A perfect morning. As still as a train in an abandoned station. So I stretch next to the pond flexing my back high into the air like an awakening cat. I feel like a ballerina looking forward to a dance. Beech leaves falling helplessly from their branches into the cold water. Confetti fluttering down onto a flawlessly crafted mirror.
I finish stretching and look up at the sky. As blue as a China plate. The sun carelessly splashing its golden rays over the ploughed up sunflower fields as it creeps up from behind the valley of Les Grandes Moulins. I hit the track and memories of running to Morda a long time ago along the ice-filled streams of Wales flood back.
After the descent down to the hamlet of Le Petit Crochet, I jump the stream, check my speed for a moment and start ascending the other side of the valley, glancing up at the tall oaks still loaded with their cornflake coloured leaves.
I draw in long deep breaths, filling my lungs with the truffle scented air. Holding it in and then exhaling, ignoring the burning in my legs, as I continue the climb to Prèau. There I take a sharp left onto the road that takes me down to Le Crochet, not Petit anymore. As I cross the stream for a second time, I pick up the speed and hit the short crucifying hill that winds through the hamlet like a rollercoaster car thundering down a switchback.
At the top I’m panting like the hunting dogs, which will soon be chasing the terrified boars from the nearby woods into the barrels of their masters’ guns. I descend gently, taking my time before The Bitch of a Hill that leads back up to the house. And breakfast.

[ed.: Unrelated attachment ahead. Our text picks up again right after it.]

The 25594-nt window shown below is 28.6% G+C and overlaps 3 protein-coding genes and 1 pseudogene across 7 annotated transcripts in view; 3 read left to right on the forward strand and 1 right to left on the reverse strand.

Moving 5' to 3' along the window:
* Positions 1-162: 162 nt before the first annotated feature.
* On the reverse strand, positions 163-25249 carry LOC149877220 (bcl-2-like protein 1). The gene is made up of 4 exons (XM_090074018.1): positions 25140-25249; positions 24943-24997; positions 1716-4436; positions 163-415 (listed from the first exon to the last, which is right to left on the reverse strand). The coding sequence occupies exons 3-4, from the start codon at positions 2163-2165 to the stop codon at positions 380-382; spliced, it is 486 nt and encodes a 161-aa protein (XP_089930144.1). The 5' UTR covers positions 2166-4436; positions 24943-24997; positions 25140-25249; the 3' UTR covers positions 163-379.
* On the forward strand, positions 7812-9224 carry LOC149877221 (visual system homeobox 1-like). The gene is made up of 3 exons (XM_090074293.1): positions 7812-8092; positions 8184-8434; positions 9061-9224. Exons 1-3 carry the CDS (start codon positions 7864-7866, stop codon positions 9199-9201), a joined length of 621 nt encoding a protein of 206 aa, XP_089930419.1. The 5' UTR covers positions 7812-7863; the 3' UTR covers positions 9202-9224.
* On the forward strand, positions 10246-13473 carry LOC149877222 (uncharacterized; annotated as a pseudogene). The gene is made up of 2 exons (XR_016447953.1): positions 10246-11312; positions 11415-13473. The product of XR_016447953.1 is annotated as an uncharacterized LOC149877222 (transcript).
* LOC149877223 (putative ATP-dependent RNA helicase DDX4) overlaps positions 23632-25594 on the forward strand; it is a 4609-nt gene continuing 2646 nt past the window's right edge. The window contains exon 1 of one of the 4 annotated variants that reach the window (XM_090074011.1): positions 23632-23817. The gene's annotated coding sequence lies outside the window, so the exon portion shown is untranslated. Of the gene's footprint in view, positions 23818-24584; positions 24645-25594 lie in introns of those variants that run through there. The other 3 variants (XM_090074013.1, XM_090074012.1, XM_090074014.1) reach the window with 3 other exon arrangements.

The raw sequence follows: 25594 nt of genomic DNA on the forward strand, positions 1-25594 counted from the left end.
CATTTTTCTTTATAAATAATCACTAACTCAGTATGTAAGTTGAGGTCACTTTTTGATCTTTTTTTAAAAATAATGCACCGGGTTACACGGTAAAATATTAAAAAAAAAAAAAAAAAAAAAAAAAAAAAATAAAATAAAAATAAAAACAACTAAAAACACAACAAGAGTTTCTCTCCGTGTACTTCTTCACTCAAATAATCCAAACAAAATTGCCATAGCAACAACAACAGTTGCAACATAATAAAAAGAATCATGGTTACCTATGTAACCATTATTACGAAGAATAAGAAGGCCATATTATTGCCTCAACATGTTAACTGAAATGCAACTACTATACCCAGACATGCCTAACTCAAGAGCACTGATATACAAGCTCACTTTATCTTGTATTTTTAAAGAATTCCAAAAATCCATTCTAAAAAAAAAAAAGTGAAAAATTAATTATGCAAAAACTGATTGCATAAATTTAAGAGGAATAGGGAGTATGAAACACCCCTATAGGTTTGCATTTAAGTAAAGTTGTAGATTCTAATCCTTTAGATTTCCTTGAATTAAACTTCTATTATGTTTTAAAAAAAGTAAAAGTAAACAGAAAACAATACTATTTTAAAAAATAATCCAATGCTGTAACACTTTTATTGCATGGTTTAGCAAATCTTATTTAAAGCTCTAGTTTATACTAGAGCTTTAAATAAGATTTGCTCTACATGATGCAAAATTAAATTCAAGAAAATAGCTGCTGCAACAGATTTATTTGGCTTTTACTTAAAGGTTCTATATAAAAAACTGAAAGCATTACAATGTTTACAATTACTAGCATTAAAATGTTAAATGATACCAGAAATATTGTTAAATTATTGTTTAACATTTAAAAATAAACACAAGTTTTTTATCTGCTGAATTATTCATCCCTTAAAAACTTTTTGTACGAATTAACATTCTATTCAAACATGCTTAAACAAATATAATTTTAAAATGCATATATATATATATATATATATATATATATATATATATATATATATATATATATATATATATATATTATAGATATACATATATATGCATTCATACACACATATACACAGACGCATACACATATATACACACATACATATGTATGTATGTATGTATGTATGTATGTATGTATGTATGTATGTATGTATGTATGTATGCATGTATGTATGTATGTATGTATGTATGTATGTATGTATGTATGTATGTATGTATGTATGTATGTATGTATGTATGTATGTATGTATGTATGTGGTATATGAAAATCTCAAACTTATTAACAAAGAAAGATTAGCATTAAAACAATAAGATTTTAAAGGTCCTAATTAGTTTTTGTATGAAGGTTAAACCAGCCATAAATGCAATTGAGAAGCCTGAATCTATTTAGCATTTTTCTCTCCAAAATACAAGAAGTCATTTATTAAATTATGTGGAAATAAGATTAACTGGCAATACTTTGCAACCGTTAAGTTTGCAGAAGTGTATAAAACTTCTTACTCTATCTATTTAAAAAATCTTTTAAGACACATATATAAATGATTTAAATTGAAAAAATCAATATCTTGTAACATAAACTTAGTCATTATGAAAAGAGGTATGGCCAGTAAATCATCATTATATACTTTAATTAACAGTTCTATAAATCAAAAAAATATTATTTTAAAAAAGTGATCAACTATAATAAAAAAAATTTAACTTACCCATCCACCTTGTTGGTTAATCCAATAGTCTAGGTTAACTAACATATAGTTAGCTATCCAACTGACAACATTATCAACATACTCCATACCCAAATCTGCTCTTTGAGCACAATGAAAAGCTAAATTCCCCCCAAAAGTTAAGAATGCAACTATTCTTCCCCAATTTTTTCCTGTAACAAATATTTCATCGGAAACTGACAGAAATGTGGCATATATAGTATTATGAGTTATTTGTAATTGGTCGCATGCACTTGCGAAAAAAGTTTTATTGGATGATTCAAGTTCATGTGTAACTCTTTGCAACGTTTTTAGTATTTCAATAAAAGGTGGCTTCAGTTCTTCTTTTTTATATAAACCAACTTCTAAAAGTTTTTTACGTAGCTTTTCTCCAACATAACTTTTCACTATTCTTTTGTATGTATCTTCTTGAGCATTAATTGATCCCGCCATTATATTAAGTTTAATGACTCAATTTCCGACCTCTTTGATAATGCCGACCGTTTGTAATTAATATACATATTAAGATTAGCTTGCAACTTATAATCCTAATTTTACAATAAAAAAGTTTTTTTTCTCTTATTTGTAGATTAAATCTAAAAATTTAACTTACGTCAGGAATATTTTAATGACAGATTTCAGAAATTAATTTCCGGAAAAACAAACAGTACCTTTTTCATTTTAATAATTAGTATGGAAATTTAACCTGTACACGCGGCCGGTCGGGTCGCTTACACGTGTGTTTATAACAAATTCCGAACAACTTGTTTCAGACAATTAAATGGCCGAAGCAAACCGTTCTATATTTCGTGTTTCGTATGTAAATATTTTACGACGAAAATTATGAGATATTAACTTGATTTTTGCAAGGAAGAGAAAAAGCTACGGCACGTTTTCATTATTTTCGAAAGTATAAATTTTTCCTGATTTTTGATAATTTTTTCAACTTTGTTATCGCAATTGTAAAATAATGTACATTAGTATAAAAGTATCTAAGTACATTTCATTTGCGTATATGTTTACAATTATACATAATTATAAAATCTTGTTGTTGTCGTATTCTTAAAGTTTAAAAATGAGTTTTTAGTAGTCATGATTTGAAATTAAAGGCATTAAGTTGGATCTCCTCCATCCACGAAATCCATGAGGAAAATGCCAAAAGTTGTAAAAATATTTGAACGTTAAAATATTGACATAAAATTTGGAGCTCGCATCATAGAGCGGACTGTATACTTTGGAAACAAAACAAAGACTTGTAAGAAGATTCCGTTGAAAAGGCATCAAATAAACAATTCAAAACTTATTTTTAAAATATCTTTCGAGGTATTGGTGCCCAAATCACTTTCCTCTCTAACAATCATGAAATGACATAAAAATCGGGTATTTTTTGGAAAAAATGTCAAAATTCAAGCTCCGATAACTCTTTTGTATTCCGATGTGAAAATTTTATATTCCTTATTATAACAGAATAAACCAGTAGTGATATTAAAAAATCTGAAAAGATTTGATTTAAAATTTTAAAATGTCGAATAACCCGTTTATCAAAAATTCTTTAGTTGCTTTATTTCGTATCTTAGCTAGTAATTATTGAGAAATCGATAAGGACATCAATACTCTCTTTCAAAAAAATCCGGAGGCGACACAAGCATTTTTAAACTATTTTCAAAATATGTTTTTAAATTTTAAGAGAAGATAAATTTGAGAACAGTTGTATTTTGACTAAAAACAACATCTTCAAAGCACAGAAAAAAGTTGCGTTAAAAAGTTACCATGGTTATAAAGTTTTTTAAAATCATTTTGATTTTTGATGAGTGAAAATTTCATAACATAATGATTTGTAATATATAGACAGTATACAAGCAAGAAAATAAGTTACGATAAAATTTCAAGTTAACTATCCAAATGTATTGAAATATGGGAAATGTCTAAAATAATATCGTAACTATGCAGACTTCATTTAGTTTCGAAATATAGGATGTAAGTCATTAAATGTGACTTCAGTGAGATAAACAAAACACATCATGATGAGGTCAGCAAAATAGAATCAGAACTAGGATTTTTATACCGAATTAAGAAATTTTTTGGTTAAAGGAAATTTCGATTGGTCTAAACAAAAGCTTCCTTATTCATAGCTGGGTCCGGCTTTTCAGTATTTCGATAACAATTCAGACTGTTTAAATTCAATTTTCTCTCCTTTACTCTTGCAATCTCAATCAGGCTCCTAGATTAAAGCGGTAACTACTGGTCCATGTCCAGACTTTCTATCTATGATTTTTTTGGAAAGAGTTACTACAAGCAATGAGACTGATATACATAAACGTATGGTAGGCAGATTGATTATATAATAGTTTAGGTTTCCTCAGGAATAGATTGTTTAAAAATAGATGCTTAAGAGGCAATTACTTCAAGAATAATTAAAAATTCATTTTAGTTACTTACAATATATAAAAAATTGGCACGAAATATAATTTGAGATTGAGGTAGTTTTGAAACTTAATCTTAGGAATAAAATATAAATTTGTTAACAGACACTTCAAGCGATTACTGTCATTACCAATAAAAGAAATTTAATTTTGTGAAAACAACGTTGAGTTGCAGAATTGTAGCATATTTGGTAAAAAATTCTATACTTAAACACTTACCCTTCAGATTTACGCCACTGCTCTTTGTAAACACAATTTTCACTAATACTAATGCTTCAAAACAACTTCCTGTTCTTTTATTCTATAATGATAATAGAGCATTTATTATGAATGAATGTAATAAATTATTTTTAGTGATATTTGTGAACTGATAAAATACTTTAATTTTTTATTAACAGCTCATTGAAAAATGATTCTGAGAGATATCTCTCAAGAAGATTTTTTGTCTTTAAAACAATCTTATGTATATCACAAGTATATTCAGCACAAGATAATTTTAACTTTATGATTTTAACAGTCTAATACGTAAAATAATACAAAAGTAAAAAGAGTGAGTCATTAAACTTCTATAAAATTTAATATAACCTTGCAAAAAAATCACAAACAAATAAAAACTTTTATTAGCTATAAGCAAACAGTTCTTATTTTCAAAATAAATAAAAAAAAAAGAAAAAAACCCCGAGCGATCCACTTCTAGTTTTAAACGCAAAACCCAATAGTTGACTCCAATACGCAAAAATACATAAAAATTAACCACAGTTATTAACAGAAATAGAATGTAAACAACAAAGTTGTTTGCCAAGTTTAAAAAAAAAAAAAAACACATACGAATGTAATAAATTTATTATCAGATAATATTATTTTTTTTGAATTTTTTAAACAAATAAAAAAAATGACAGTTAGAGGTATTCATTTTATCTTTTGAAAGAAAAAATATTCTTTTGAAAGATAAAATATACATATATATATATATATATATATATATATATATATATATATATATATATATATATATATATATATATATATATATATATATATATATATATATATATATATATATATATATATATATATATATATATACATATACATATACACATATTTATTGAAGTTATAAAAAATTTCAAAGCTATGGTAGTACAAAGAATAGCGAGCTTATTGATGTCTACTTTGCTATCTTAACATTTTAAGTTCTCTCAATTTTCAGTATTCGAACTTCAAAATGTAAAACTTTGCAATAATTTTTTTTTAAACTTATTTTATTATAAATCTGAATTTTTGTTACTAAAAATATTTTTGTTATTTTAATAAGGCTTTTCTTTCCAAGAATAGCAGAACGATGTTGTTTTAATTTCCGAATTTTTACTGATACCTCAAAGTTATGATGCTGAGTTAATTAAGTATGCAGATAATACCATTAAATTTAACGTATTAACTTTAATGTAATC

‘Deep breaths, Oggers,’ I say to myself as I approach it. ‘Focus on the ground, use your mind, control the ascent, don’t look up, it’s easy!
Back at the house I sit at the end of the pond’s jetty, exhausted, and look at my time on my watch. It’s a good one. Another entry for my famous running book that I’ve kept since arriving in France. A log of all my grand victories in Lyon, around the Tete D’Or and the cruel ascent of Fourvière. A priceless souvenir of my time there.
The sun is up high now, the beech leaves looking like large orange beetles sunbathing on the surface of an oily swimming pool. I’ll skim them off later to put on the compost ready for the spring. Then I’ll cut some wood for the fire. Fix the saw and mend the fence. But all in good time. First some breakfast: mackerel, merguez sausage and coffee. Just like a ballerina.